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Weather Forecasts

Three-day Forecast Calls for Vernal Equinox and Sunset

This weekend’s three-day forecast calls for vernal equinox at 9am this Saturday and then the moon’s full phase ending around 3pm on Sunday, bringing some bright light for the next two and a half days before the sun sets.

For the last four decades, this time of year has been one of astronomical interest in Hawaii, with the lunar eclipse in June a popular tourist destination.

The view of Earth from a peak atop Mt. Kahului, Maui, which is near the summit.

Photo by Pixabay on Pexels.com

But the eclipse is expected to bring little rainfall because a storm system is approaching the island, potentially bringing torrential down puddles and rain and melting ice caps. The Pacific Ocean is not the most likely source for this water.

If you plan on spending some time in the mountains, there are no public access roads that cross the mountain range on this side of the valley, so it’s best to drive off your bike to avoid water.

There is also a short drive to the north in the town of Waikiki.

The next eclipse is Sunday night, July 17. The first was July 4, 2012, when the moon covered parts of the eastern U.S. and was seen with some detail in parts of North America.

The last eclipse happened Jan. 4, 1879. It was visible from a number of sites around the world.

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Weather Forecasts

Weather Mooncast

DISCLAIMER: This is not an actual forecast from the National Weather Service.

Today the National Weather Service forecast is the moon will be near Earth today. I believe it will rise in the afternoon, setting off a period of very cold conditions on the Earth. This event will be followed with the next moon rise and then with a period of very cold temperatures on the Mars surface. Then it’ll be a period of intense high pressure and a period of extreme low pressure on the North Pole (as the Earth and Mars orbit about the Sun). These high- and low-pressure events are called geomagnetic storms. You’ve probably seen these on our website a few times. In general, there will be one or two of these storms over the next couple of hours or so. These storms are very dangerous and can last anywhere between a few minutes and a few hours.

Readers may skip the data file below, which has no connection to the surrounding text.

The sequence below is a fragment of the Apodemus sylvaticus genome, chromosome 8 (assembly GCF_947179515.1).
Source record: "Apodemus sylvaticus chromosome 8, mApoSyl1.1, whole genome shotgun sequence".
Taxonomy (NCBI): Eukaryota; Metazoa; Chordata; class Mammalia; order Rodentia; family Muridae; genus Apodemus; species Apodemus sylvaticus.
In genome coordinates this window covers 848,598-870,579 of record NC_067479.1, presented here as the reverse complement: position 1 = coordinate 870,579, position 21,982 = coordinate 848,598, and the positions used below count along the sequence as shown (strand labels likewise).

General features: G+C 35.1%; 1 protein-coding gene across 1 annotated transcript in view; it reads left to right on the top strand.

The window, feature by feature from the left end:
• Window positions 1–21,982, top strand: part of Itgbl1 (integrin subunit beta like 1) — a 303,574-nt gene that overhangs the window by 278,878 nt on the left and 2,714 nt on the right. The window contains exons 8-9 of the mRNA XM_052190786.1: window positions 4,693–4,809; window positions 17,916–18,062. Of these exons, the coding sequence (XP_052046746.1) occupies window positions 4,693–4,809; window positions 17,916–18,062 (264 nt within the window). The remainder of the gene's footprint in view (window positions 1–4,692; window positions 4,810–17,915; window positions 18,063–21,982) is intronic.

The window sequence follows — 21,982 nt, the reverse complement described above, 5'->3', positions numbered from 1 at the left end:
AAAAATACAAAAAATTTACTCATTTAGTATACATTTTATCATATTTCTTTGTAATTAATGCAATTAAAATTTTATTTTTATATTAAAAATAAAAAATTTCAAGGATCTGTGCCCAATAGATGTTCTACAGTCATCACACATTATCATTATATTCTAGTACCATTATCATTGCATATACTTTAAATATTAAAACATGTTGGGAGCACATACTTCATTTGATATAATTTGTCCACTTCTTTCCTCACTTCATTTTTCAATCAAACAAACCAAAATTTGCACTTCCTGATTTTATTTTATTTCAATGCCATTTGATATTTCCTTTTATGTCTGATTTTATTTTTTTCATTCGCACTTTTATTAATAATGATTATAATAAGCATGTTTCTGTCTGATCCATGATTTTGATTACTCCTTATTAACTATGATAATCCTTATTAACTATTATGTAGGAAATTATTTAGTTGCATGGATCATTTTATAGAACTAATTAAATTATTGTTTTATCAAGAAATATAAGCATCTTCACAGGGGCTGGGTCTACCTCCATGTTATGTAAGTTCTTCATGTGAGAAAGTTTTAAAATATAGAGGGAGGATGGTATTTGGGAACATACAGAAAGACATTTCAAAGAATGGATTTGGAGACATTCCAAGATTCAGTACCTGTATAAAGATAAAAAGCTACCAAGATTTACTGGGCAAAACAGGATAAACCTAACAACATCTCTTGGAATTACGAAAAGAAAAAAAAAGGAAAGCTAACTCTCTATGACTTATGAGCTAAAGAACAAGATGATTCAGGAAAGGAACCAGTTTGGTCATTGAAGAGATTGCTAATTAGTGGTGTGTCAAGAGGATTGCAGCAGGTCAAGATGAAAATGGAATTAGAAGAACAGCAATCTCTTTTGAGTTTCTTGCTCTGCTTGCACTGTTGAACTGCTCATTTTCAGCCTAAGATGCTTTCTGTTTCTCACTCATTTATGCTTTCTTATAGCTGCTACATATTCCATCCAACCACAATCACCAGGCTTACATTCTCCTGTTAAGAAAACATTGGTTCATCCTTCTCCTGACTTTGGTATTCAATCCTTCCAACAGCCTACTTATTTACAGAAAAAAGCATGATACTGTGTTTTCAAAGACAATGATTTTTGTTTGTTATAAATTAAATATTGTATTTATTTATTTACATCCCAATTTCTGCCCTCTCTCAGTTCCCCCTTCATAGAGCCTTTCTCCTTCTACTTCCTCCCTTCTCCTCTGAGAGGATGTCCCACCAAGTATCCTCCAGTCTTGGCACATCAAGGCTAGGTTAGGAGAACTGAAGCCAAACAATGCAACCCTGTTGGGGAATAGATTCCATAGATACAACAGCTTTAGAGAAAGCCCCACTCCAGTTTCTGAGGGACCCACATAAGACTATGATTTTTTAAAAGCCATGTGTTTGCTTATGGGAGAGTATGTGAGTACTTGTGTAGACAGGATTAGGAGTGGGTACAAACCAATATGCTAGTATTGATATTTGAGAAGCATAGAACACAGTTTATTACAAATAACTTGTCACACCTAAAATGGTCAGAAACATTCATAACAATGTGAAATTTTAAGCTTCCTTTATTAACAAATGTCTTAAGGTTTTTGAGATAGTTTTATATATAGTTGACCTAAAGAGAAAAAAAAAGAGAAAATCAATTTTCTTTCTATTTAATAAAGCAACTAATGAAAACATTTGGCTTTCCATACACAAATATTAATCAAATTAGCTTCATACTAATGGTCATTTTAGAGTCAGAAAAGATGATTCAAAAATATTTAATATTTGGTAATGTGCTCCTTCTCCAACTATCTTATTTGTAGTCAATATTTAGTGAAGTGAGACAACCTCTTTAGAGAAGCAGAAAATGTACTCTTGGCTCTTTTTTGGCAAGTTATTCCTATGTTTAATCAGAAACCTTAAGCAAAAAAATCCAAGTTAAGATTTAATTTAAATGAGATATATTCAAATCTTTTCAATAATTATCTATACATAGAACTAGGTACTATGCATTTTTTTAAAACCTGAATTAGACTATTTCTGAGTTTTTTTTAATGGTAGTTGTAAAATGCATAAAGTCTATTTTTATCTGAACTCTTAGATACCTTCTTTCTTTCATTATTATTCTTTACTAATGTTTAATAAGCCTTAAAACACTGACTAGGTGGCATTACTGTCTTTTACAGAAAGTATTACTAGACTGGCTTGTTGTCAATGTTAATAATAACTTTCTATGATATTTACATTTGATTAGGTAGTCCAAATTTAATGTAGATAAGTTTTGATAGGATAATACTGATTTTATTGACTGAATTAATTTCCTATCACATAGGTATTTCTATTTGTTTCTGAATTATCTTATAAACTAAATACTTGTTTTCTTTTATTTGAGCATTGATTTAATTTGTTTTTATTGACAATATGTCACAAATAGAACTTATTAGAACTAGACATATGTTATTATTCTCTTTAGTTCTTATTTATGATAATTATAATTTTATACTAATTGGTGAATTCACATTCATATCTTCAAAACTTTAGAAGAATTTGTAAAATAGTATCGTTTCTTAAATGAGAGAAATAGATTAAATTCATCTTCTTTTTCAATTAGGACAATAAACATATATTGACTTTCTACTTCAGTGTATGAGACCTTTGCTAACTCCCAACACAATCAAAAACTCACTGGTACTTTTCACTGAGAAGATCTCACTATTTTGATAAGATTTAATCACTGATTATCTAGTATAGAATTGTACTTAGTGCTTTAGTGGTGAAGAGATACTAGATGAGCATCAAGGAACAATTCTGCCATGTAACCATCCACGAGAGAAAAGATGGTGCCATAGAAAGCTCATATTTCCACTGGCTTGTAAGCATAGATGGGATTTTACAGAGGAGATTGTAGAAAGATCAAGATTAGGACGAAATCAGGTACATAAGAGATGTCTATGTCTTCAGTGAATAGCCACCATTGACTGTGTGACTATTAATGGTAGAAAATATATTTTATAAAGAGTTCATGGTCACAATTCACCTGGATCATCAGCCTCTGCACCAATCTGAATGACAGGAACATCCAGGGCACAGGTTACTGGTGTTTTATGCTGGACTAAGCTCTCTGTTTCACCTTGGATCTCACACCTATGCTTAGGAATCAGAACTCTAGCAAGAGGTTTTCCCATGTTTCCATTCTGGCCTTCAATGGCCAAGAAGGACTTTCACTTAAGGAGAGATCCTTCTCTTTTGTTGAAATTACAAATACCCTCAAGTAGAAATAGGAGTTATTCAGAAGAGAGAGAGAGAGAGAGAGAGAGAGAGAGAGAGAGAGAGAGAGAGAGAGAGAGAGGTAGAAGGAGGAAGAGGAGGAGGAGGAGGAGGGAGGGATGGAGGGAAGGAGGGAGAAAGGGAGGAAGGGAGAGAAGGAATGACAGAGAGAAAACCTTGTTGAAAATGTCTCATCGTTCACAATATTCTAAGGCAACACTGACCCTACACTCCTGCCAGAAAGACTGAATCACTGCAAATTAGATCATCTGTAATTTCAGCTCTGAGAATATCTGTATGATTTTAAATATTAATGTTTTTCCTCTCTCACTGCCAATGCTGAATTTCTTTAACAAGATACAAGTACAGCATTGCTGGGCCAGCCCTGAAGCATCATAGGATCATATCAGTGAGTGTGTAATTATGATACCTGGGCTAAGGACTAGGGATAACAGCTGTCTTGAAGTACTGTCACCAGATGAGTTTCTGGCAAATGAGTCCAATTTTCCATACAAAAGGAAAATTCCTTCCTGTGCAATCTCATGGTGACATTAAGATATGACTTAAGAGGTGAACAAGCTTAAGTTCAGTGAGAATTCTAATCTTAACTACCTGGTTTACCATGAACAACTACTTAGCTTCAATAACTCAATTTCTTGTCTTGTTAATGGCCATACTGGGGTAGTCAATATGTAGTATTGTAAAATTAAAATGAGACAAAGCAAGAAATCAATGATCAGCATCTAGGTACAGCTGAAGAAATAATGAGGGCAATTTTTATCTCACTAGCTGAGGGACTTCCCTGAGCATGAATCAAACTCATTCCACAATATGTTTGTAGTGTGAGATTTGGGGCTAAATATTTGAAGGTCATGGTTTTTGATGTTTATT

The moon will not be near Earth tonight. It will move around, but it’s not quite a full circle around the Earth. The next two to three days are likely to be a little more active for the moon, particularly over the North American and European oceans. It will be about an hour and a half between the time when the moon will be in the middle of the planet and when it will start moving back toward Earth.

On the other hand, we expect that the next moonrise, if the Sun is still above the horizon tonight, will be less active. The next three or four days should also be more active for the moon. The next full moon, the full moon of March 18, should occur around mid-February, and the moon will be in the middle of it by early March.

This will be the second moonrise of the year for the Earth and the sun. It will take place on the first full moons of the year in the spring (February and May) and fall (October and December). The next moonrise will happen on the second moonrise of the year in the summer of 2013. It will come two weeks and ten days after the sun sets on the Earth on the first full moon in March or March 18. So, as of today, you’ll have a very good indication as to how the month of March will look and the chances for a lunar eclipse.

So, that’s all for today, folks. I hope the rest of today’s forecast is as accurate as the sun is going to show me. I know I haven’t been very accurate, and it’s a little painful, but I have a job that requires me to report on weather on a regular basis and I do it well.

If there are any questions you’d like to raise on our weather forecast or the moon’s position in relation to the Earth or other planets, feel free to leave them in the comments and we’ll be happy to help.